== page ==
• 3410,

    "A 20-minute, must-see lecture on the ACTA", according to boing boing (I haven't watched it yet.)

    Auckland • Since Jan 2007 • 2618 posts Report Reply

  • Craig Ranapia,

    I'm not counting on National doing anything beyond ensuring adequate application of lubricant prior to bowing before the might of the entertainment lobby.

    There isn't any room up Labour's arse for more corporate cock -- or did I miss some proof they understood or cared about the issue while they were in government?

    North Shore, Auckland • Since Nov 2006 • 12370 posts Report Reply

  • Zippy Gonzales,

    "A 20-minute, must-see lecture on the ACTA", according to boing boing (I haven't watched it yet.)

    It's a very good presentation which highlights at the end that this is very much John Key's problem this term. Countries are anticipated to start signing on in 2011.

    On a completely different subject, the push for an NZ US Free Trade Agreement continues apace.

    Wellington • Since Nov 2006 • 186 posts Report Reply

  • Matthew Poole,

    Craig, Labour aren't in government now. I said the same things when Labour were selling us out on s92, too, but Labour ain't the ones running the show. Therefore, it's what National will or won't do that matters.

    Auckland • Since Mar 2007 • 4097 posts Report Reply

  • andin,

    I'm not counting on National doing anything beyond ensuring adequate application of lubricant prior to bowing before the might of the entertainment lobby.
    There isn't any room up Labour's arse for more corporate cock -

    Is there a political equivalent of DP?
    Could this be it.

    raglan • Since Mar 2007 • 1882 posts Report Reply

  • ScottY,

    These are the same drug companies that spend mere hundreds-of-millions on R&D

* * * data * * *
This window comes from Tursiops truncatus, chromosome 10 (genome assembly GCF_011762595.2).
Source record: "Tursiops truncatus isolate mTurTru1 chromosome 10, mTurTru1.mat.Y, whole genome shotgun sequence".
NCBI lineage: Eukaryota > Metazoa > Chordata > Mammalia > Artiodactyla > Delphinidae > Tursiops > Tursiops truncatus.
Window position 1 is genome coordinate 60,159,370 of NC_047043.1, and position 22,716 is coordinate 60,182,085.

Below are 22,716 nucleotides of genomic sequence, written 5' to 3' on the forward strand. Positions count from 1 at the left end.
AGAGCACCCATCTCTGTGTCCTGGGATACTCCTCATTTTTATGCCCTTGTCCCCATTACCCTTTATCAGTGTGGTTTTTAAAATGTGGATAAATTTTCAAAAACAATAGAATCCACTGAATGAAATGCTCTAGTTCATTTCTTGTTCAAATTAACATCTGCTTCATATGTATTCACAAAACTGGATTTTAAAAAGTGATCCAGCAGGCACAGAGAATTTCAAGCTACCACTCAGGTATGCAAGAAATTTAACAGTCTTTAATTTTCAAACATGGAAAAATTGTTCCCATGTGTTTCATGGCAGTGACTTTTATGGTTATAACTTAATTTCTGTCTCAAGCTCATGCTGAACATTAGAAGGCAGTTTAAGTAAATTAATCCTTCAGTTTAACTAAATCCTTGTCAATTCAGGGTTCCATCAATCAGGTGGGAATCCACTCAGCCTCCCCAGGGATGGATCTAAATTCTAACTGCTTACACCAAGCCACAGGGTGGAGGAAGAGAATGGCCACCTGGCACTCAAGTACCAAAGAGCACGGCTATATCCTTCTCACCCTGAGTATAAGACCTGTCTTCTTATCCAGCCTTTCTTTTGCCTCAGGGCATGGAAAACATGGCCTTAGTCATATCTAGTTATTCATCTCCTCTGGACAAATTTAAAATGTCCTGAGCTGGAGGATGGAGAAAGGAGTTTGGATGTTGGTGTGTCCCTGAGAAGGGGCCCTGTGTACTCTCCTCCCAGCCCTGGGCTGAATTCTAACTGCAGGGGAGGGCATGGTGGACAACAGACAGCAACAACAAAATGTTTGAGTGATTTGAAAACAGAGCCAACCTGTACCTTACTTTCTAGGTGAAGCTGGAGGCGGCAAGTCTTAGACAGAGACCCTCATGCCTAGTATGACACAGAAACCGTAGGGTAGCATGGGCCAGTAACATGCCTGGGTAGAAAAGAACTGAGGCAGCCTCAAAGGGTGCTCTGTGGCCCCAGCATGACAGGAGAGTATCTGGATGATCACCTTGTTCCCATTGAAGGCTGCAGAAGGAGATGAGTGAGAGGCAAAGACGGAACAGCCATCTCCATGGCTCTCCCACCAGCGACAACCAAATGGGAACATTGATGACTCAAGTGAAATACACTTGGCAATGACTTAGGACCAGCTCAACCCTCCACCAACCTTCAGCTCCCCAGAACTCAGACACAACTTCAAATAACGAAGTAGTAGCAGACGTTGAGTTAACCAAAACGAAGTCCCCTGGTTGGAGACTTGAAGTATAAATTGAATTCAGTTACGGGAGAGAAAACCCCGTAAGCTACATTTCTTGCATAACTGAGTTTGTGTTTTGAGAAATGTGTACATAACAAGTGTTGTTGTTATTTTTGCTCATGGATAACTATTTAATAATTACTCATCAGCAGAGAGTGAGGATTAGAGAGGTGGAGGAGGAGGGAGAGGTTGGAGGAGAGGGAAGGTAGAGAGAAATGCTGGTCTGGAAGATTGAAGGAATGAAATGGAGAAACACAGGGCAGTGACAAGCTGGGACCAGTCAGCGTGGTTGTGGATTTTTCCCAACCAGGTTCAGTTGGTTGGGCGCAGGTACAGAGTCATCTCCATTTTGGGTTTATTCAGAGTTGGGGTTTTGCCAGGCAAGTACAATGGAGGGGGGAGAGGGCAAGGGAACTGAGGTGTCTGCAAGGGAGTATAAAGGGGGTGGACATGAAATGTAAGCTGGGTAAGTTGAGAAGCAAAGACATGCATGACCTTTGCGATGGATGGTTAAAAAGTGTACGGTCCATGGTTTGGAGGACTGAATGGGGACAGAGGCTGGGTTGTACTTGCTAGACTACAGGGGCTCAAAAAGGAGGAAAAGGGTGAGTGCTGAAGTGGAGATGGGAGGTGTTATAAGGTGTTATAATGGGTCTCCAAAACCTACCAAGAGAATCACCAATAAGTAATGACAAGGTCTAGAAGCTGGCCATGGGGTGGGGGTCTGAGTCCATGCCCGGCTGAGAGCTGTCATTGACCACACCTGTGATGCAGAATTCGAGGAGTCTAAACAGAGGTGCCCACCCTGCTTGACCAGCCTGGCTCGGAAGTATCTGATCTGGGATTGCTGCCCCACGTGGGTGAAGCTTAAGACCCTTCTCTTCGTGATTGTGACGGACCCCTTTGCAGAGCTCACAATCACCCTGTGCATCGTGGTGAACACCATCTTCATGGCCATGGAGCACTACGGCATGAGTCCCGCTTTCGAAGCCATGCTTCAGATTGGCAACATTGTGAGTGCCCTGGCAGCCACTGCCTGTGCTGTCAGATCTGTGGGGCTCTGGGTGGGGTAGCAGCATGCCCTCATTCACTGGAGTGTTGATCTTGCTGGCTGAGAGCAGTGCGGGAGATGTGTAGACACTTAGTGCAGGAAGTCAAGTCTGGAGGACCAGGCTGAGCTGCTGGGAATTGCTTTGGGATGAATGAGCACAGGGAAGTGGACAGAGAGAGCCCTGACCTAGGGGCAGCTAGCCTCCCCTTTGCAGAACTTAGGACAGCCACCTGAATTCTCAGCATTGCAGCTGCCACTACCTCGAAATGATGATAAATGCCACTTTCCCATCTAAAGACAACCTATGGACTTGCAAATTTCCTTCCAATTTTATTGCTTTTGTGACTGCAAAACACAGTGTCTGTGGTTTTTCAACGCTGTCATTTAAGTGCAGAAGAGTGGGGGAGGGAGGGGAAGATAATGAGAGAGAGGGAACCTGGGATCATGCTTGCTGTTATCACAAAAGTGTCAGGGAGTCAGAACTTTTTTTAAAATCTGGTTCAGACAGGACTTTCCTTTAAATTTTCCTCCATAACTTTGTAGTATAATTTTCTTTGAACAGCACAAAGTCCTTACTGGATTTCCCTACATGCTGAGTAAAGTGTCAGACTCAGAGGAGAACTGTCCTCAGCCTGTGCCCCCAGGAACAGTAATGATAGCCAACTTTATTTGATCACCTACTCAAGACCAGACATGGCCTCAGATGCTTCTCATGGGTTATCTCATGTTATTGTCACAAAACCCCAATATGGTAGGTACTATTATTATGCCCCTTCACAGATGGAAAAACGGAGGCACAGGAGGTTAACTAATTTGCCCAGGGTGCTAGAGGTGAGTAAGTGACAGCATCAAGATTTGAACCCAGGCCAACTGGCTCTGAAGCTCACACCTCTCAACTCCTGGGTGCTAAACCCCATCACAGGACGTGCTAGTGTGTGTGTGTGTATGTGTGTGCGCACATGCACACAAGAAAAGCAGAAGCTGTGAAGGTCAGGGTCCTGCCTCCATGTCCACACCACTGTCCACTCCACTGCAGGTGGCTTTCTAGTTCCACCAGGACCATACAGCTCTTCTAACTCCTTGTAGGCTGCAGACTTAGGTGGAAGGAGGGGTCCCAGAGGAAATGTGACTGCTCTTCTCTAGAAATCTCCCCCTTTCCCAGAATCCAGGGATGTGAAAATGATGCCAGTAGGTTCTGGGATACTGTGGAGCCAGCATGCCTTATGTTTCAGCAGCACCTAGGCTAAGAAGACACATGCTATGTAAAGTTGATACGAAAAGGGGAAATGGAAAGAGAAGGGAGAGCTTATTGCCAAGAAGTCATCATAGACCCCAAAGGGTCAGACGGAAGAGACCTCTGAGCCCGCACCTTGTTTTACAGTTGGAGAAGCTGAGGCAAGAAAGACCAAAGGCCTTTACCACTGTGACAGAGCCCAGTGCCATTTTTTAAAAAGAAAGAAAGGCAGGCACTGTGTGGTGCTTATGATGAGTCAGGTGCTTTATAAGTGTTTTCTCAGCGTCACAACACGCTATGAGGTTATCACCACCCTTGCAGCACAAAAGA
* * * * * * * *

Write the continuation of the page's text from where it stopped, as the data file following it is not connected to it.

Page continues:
Not so. R&D spending last year in the US alone was US$65.2 billion.

    R&D spending calculations often don't include patenting costs (add another few billion) and some don't include regulatory costs (which would add several more billion).

    I suspect you'll find the amount spent by "evil Big Pharma" on PR and lobbying is miniscule by comparison, though I admit I don't have those figures.

    No, I don't think it's the cost of getting drugs to market that's to blame for their expense in the US.

    It is a fact that it is enormously expensive to introduce new drugs to market. The US and Europe are the biggest markets, so it would make sense that the pharmaceutical companies would look to recoup most of their costs in those markets.

    West • Since Feb 2009 • 794 posts Report Reply

  • 3410,

    On a completely different subject, the push for an NZ US Free Trade Agreement continues apace.

    Heh.

    Auckland • Since Jan 2007 • 2618 posts Report Reply

  • Craig Ranapia,

    Craig, Labour aren't in government now. I said the same things when Labour were selling us out on s92, too, but Labour ain't the ones running the show. Therefore, it's what National will or won't do that matters.